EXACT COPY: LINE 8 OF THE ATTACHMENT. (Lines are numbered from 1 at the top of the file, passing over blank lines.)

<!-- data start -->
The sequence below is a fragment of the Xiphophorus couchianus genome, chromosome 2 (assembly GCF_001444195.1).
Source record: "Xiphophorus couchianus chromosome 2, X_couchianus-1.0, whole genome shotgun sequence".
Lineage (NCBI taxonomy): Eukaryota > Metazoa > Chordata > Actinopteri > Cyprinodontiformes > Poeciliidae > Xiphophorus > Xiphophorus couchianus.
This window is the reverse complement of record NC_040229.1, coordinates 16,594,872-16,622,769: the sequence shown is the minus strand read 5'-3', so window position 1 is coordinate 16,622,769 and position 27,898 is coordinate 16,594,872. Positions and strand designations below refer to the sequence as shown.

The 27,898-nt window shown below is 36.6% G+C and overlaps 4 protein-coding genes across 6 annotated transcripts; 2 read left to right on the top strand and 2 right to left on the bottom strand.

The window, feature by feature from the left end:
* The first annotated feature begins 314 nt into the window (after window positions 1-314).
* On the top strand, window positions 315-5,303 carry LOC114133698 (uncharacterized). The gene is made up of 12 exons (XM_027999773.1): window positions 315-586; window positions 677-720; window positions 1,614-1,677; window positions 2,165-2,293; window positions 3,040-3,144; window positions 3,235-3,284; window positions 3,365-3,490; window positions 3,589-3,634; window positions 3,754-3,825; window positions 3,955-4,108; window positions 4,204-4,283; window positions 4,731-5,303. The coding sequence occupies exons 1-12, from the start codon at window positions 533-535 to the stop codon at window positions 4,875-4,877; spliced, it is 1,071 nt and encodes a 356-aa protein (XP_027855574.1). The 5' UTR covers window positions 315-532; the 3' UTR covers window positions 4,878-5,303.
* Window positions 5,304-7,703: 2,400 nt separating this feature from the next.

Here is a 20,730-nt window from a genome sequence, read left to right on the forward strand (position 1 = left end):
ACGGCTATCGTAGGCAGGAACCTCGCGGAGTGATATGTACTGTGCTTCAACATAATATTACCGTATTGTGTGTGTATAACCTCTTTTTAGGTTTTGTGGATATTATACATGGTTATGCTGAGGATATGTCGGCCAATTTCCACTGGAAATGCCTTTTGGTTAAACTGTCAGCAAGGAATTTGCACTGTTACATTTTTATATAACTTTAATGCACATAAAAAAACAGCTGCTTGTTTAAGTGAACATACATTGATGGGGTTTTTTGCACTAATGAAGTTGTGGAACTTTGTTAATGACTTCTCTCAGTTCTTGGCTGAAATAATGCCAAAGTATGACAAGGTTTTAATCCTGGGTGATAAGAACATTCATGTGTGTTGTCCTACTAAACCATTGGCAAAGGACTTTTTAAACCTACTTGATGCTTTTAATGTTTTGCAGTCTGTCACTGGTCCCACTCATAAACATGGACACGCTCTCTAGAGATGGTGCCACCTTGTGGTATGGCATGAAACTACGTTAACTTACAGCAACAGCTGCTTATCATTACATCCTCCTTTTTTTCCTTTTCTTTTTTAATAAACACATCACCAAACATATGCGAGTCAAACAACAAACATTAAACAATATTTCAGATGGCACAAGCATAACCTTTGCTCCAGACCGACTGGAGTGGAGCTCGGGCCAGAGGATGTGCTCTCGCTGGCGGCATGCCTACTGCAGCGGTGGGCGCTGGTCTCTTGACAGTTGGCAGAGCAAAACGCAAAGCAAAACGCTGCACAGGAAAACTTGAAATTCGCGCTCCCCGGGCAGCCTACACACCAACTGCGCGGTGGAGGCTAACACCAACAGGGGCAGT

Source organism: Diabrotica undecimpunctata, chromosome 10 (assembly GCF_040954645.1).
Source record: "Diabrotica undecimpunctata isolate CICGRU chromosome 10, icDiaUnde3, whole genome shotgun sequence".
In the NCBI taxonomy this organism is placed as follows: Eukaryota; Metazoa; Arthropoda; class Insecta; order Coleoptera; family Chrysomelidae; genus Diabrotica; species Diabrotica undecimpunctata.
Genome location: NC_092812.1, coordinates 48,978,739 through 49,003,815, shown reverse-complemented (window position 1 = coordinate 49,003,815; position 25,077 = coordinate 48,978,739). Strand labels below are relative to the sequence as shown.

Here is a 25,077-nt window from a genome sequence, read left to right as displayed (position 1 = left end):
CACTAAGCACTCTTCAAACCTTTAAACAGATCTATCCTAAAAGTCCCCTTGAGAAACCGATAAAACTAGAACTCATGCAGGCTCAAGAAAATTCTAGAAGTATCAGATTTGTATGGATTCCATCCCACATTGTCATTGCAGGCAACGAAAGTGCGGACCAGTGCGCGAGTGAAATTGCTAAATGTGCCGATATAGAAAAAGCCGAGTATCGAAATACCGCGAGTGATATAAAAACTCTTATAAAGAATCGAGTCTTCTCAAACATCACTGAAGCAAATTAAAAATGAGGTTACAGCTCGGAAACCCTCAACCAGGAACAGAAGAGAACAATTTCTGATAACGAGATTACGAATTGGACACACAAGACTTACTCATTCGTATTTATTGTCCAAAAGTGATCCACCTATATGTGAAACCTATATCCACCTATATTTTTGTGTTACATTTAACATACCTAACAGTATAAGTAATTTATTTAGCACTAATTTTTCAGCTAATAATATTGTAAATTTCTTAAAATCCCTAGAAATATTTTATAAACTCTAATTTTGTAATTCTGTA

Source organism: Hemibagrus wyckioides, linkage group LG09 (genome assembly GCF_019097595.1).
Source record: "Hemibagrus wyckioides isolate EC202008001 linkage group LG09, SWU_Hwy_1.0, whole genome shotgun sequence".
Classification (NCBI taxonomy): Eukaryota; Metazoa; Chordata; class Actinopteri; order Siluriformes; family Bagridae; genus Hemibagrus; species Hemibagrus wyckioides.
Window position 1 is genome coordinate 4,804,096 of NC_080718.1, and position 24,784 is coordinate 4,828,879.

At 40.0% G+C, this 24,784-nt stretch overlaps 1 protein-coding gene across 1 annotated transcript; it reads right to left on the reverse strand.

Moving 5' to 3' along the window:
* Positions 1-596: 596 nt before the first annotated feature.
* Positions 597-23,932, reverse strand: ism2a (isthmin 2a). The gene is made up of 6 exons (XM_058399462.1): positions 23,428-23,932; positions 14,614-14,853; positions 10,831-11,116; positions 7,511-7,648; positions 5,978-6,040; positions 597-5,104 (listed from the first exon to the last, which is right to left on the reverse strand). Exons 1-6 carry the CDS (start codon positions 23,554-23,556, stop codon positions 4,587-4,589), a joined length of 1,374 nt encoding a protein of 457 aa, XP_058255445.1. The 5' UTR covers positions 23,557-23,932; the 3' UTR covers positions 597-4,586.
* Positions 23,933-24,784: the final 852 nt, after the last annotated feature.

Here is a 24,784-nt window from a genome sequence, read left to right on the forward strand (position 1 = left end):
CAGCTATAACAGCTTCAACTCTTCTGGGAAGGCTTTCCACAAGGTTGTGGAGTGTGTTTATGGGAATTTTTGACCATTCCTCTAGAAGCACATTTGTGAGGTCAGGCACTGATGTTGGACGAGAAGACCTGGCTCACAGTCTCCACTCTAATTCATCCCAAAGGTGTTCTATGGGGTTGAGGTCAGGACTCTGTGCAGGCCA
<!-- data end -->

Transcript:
* On the top strand, window positions 315-5,303 carry LOC114133698 (uncharacterized). The gene is made up of 12 exons (XM_027999773.1): window positions 315-586; window positions 677-720; window positions 1,614-1,677; window positions 2,165-2,293; window positions 3,040-3,144; window positions 3,235-3,284; window positions 3,365-3,490; window positions 3,589-3,634; window positions 3,754-3,825; window positions 3,955-4,108; window positions 4,204-4,283; window positions 4,731-5,303. The coding sequence occupies exons 1-12, from the start codon at window positions 533-535 to the stop codon at window positions 4,875-4,877; spliced, it is 1,071 nt and encodes a 356-aa protein (XP_027855574.1). The 5' UTR covers window positions 315-532; the 3' UTR covers window positions 4,878-5,303.